Startup Spotlight: Tigris Data
Apr 20, 2023
This month we're chatting to Tigris co-founder & CEO Ovais Tariq. Prior to starting Tigris, Ovais spent several years at Uber where he was Head of Storage Infra.
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What is Tigris and why is it cool?
"Tigris is a developer data platform that provides an integrated suite of data services for application developers. These services include a NoSQL database for storing structured and unstructured data, and an integrated search engine that allows users to do both full-text and vector searches. We've got more services coming soon, including event streaming and caching.
We chose these services because most real-time applications require a combination of them. If you think of an e-commerce application, you need a way to store the product data, store the user data, store the orders-management data, a way to search everything etc. Usually you need a combination of different types of products to do this.
What we are trying to do is, instead of having the developer deal with all these solutions and having them deal with connecting them together and having a complex infrastructure, we're providing them with everything integrated. That means they can focus on just writing the application code and business logic, and we take care of all the infrastructure related to data storage and access."
How did you decide this was a problem worth solving?
"I've been in the data infra space for 17 years. Before starting Tigris, I spent around 6 years at Uber, where I was leading the teams that built Uber's internal database platform. At Uber, it was very clear that a lot of developer time was spent dealing with different types of database solutions and connecting them together. So developers would end up dealing with operational infrastructure instead of focusing on writing features fast enough. We built a solution called Docstore which was a general-purpose database platform supporting wide variety of workloads and data access patterns through a single unified API. And that allowed developers to move really fast and build new types of use cases.
This experience helped us to envision a product that would benefit other developers outside as well, so I started Tigris with two other former Uber colleagues."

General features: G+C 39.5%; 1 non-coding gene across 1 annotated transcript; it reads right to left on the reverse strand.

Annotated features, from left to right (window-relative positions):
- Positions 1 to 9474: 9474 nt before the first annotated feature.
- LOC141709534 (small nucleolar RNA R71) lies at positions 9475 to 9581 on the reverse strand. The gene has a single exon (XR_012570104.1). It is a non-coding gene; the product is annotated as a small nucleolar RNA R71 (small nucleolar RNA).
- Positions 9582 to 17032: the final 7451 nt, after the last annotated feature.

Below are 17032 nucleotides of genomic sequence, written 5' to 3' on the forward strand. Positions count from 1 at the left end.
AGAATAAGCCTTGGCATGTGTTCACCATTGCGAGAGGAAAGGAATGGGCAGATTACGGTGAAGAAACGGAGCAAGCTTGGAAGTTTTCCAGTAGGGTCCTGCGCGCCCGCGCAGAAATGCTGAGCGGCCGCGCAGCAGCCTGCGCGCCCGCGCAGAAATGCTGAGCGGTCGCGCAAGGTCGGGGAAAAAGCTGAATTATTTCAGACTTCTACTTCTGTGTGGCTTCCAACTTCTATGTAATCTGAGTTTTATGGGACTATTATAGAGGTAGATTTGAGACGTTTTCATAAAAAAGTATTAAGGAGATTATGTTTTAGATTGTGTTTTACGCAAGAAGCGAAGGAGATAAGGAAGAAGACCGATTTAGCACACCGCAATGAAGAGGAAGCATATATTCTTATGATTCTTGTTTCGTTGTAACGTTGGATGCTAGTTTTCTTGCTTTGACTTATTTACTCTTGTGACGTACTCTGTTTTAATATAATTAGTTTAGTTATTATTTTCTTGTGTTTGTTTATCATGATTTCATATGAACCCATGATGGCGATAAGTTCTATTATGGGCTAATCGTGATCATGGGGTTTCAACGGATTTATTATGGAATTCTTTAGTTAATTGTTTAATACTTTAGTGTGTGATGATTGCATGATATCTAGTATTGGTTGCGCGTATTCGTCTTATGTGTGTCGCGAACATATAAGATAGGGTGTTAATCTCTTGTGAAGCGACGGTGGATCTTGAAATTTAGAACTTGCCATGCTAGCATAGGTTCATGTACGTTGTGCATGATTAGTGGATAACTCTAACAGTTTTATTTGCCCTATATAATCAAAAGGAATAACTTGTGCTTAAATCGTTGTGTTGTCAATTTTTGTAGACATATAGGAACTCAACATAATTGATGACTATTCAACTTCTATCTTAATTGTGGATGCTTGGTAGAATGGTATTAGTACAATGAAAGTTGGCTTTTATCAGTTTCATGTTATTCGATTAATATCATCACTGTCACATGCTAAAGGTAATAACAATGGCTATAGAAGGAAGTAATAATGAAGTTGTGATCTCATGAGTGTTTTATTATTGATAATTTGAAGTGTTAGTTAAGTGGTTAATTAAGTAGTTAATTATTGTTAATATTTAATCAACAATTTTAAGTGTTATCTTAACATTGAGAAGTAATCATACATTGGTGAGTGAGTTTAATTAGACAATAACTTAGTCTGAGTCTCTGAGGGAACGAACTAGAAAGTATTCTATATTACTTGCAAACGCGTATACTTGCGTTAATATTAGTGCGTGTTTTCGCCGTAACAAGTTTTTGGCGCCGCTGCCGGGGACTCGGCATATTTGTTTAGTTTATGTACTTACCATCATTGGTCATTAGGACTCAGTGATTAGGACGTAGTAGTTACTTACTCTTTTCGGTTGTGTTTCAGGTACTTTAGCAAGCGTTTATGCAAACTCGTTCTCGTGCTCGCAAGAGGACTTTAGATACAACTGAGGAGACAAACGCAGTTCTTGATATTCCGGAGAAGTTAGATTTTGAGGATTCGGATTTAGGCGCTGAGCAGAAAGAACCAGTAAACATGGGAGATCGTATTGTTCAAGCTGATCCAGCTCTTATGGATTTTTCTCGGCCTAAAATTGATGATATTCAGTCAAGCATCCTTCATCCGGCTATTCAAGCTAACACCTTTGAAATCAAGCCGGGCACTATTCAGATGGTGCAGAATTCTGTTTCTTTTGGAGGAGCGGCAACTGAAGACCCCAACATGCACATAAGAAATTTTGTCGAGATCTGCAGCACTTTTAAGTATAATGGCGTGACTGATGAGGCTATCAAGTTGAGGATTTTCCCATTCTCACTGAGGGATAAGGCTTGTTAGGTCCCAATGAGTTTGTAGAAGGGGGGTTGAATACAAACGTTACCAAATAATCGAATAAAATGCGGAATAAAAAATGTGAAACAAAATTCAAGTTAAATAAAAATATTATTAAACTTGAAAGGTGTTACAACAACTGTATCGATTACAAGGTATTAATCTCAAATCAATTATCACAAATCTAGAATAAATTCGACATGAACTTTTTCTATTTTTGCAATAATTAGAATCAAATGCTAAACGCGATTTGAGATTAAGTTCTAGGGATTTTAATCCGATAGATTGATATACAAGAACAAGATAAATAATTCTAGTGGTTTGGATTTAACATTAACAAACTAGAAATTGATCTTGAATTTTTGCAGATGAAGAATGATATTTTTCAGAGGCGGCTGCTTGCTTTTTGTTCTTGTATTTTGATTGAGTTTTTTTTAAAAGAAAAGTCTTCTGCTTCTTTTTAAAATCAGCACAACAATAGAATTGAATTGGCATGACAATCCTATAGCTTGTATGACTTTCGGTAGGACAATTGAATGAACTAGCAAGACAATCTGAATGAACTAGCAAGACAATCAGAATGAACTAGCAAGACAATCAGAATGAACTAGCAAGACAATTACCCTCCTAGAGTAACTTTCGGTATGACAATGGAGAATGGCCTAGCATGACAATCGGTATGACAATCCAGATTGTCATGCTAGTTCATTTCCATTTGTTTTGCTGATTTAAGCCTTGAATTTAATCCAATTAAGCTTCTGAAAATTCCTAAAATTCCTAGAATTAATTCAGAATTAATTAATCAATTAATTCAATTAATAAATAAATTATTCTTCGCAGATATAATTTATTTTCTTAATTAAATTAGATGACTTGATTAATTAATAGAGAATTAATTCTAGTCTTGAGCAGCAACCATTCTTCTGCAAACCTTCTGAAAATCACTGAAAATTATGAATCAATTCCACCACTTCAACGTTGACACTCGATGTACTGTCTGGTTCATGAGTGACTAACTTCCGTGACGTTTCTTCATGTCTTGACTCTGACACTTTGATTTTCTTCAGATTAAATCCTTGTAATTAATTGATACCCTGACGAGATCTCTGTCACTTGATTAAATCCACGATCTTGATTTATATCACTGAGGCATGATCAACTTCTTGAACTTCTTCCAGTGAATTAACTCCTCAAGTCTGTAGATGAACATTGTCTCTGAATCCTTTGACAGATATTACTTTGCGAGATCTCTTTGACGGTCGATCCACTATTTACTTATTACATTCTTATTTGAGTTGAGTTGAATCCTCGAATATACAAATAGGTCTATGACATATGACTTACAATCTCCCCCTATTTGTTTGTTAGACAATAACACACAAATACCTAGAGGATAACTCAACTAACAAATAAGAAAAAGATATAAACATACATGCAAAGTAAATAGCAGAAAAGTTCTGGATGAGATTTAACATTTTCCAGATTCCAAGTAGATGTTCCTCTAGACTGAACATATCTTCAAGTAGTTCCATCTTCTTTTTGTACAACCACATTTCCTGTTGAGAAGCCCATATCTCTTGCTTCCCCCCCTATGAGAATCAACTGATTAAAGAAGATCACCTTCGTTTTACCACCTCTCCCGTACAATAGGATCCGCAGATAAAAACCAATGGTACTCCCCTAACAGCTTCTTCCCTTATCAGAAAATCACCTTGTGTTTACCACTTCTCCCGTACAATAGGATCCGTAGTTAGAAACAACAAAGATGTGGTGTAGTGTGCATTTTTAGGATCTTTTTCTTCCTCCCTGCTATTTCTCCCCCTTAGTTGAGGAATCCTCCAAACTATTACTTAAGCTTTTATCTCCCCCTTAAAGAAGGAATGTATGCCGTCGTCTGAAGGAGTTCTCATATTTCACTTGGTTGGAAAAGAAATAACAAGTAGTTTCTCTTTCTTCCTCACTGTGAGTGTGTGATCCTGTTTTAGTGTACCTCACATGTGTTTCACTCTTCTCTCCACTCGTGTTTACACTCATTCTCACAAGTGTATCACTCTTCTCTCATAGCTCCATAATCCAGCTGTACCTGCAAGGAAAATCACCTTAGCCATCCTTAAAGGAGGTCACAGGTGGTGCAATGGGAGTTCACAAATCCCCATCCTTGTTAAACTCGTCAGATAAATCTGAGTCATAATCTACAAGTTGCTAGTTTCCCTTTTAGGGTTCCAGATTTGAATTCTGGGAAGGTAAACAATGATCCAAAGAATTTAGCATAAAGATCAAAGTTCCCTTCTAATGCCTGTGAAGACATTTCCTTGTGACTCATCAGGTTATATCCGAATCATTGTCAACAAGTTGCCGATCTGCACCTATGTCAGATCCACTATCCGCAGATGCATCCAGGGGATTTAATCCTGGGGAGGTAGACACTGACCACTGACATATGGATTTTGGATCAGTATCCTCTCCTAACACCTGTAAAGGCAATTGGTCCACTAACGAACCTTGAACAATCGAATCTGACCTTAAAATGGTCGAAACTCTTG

Who is Tigris for?
"We are looking at early- to mid-stage companies. For early-stage startups, adopting Tigris means they don't have to deal with infrastructure complexity right from the beginning. They can start building their product quickly on Tigris without having to deal with the infrastructure.
At mid-stage companies, what typically happens is that when those companies started small, they chose various different solutions to build their product on. So when they reach a certain scale, they hit the same integration issues. Often they end up re-writing or re-architecting their application to deal with these scaling challenges. Tigris can help you take away all of that burden and allow you to build a modern application stack."
What are you most excited about?
"The first thing I'm most excited about is actually building – I put myself in that category of builder. In the past, I've built internal platforms, so this is my first opportunity to build something that end users are going to use directly. At Uber, our platform was business-critical, but we were still behind the scenes and not dealing with customers directly.
So, this is the first opportunity that excites me in that way – getting to build and sell a product, and talking directly to users."
What are you worried about?
"Running a company is not easy - my background is more in engineering management, so not that diverse. As a CEO, you need to know about sales, you need marketing, you need operations, you need to talk to users and customers, and that requires a certain type of skill set. It is stressful, but I think it's good stress as I'm getting to do things that I have not done before. So that's a good experience.
Things that you would never imagine happening like SVB going bust don't help either!"
What's one thing you wish you had known at the beginning when you started out?
"When I was first raising money, my background meant that I was pitching Tigris from much more of an engineering perspective - how good the architecture is, how cost-effective it is, etc.
I found that I actually had to switch over to talking more about the business aspects - how is Tigris solving a problem, who is it solving the problem for, how is it different from what other products exist. That introduced a different kind of thought process. It's not that we didn't know who our ICP was, but we were thinking and pitching from a purely engineering perspective, not a user perspective. This has also helped us decide what to focus on."
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